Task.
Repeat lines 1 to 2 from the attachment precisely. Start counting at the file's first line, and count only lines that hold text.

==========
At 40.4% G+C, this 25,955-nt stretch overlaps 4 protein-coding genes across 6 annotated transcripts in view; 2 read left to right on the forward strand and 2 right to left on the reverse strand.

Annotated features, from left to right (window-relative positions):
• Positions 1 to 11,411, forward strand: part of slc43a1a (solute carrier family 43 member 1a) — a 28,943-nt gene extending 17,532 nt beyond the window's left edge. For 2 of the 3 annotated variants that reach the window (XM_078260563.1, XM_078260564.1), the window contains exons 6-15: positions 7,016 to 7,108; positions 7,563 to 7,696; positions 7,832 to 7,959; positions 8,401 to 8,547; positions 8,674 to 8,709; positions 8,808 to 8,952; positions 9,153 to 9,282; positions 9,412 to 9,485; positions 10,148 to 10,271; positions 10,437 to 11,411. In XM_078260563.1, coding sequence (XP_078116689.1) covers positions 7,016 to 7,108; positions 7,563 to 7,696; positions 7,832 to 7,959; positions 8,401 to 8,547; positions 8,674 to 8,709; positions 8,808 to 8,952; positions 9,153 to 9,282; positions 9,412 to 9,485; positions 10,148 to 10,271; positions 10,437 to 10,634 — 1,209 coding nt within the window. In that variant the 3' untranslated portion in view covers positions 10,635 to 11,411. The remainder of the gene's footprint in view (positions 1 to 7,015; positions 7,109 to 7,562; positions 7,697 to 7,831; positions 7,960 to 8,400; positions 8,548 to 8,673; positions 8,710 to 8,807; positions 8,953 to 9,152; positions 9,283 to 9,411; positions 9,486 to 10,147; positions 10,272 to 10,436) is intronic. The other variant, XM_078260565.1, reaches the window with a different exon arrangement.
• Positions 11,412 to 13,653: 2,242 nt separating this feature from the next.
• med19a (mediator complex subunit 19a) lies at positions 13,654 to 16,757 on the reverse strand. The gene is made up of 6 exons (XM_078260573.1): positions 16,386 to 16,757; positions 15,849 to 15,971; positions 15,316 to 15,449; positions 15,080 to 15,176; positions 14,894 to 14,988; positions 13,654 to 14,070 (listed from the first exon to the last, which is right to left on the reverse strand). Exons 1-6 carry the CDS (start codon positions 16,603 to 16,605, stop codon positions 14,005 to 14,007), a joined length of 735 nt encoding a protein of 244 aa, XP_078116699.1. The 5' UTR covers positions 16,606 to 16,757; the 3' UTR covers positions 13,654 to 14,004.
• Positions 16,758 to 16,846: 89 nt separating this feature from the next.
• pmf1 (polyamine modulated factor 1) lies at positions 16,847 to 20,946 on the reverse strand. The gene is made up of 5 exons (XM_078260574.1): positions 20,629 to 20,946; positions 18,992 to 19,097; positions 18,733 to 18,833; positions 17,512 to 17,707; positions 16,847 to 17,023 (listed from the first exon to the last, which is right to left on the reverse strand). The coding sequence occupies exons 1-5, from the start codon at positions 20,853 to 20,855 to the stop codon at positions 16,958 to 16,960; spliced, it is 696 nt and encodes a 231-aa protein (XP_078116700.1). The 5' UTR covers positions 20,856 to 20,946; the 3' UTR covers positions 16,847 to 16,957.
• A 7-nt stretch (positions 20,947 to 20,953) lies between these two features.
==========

At 40.4% G+C, this 25,955-nt stretch overlaps 4 protein-coding genes across 6 annotated transcripts in view; 2 read left to right on the forward strand and 2 right to left on the reverse strand.

Annotated features, from left to right (window-relative positions):